What to Do When Someone Talks Too Much

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If it hasn’t happened to you already (probably multiple times), it will.

At some point, you’re going to be trapped in conversation with an over-talker. And it’s bound to be a little awkward as you try to navigate an exit on the fly. Do you make up an excuse (um, i.e. lie)? Do you try to send non-verbal cues (like checking your watch 95 times)? Do you just give in to a momentary lapse of rudeness (I don’t have time for this)?

Here’s a few relatively gentle solutions to try as you break away from the dreaded over-talker.

5 Tips for When You’re Trapped With an Over-Talker

  1. Listen. Sometimes people go on and on because they don’t get the sense that they’re being understood. If you want to be a real friend, try to listen carefully, clearly affirm their feelings, and check for understanding. “So what I am hearing is you’re unhappy?” is one example of that. You might even need to ask, “How can I help you with this?” When you help fulfill their needs–whether they’re seeking advice, affirmation, or just a person to vent to–they may conclude the conversation on their own.
  2. You MAY have to *politely* interrupt. Try “May I interrupt you for a moment?” or “I hate to interrupt you but…” Unless they have some truly toxic behaviors, an over-talker will almost always reply that they do not mind being interrupted and will pause–sometimes just long enough for you to steer the conversation toward meeting their needs and, ultimately, a conclusion.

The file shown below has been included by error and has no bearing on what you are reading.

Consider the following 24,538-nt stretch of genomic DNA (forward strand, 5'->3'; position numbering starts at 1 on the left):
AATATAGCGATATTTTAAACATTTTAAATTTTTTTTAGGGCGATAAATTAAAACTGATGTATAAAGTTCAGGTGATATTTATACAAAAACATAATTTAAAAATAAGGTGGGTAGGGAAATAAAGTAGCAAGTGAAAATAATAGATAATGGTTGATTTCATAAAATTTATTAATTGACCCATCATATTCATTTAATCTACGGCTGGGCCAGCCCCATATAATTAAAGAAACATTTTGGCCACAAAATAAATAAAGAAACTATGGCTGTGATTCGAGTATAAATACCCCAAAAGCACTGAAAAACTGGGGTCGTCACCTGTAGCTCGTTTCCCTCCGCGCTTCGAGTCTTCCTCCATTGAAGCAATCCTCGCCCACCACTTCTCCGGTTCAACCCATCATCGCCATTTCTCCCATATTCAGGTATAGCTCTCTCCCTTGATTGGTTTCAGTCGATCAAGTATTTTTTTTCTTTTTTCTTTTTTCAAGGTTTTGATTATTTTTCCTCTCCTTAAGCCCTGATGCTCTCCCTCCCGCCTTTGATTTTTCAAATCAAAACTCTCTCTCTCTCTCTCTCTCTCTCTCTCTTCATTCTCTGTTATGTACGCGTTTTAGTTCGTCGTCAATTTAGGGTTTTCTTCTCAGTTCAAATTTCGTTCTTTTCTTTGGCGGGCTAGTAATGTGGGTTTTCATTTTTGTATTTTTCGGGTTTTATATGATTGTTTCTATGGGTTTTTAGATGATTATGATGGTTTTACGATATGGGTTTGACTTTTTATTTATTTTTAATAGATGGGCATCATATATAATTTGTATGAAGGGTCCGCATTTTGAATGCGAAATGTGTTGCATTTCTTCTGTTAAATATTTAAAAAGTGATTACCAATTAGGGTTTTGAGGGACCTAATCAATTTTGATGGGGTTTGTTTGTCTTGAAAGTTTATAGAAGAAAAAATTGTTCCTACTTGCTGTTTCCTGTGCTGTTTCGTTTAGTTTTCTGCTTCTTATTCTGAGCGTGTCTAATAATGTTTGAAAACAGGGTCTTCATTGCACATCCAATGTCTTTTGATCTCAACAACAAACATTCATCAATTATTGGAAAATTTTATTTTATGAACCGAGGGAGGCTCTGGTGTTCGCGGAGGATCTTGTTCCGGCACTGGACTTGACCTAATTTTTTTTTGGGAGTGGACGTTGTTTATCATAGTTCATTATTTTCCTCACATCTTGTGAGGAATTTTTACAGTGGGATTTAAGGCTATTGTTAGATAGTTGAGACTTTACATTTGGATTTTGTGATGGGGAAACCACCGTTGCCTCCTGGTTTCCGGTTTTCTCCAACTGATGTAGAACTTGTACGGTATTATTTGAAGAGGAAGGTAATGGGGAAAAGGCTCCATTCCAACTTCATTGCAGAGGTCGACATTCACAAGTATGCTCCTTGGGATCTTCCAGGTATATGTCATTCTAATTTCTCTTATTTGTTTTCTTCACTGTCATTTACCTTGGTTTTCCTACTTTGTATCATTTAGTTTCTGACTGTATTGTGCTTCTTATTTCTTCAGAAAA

3. Change directions. Gently steer the conversation in a new direction. “We could talk about this for hours. But I really want to hear more about your family, the guy you’re dating, that new diet you’re on…WHATEVER…too.” Once emphasis shifts and they’re talking about a less weighty, intense topic, they’re less likely to return to the former subject.
  4. Put a pin in it. When you literally cannot take another word, it’s time to offer a stalling tactic. “You know, I have some other things I have to get to, but let me think about this some more and get back to you.” If you give this one a whirl, though, make sure to be sincere and follow up…even if it’s just in an email. Don’t send a super-lengthy email (that may result in lonnnnng, drawn out exchanges), just casually insert some support into a normal message.  “You know, I’ve been thinking about what you were saying, and it does sound like you’re under appreciated. I’m sorry it feels that way.”
  5. Avoid fake encouragement. If someone has been going on for a half hour about their lack of a social life, for example, don’t insincerely encourage more sharing. For example, don’t say untruthful things like “Tell me more” or “Interesting” if you don’t want to be told more and DON’T really find the topic interesting. And if you don’t want to go five more rounds on the topic, don’t offer experiences from your life to compare to theirs, as this may provide fuel for continuing talking about the subject for much longer.

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  1. ContraryMary

    We prob all talk too much sometimes! These are good reminders. But THEN there’s the people who talk too much ALL the time. Then all you can do is run the other way in my experience!!!!!!

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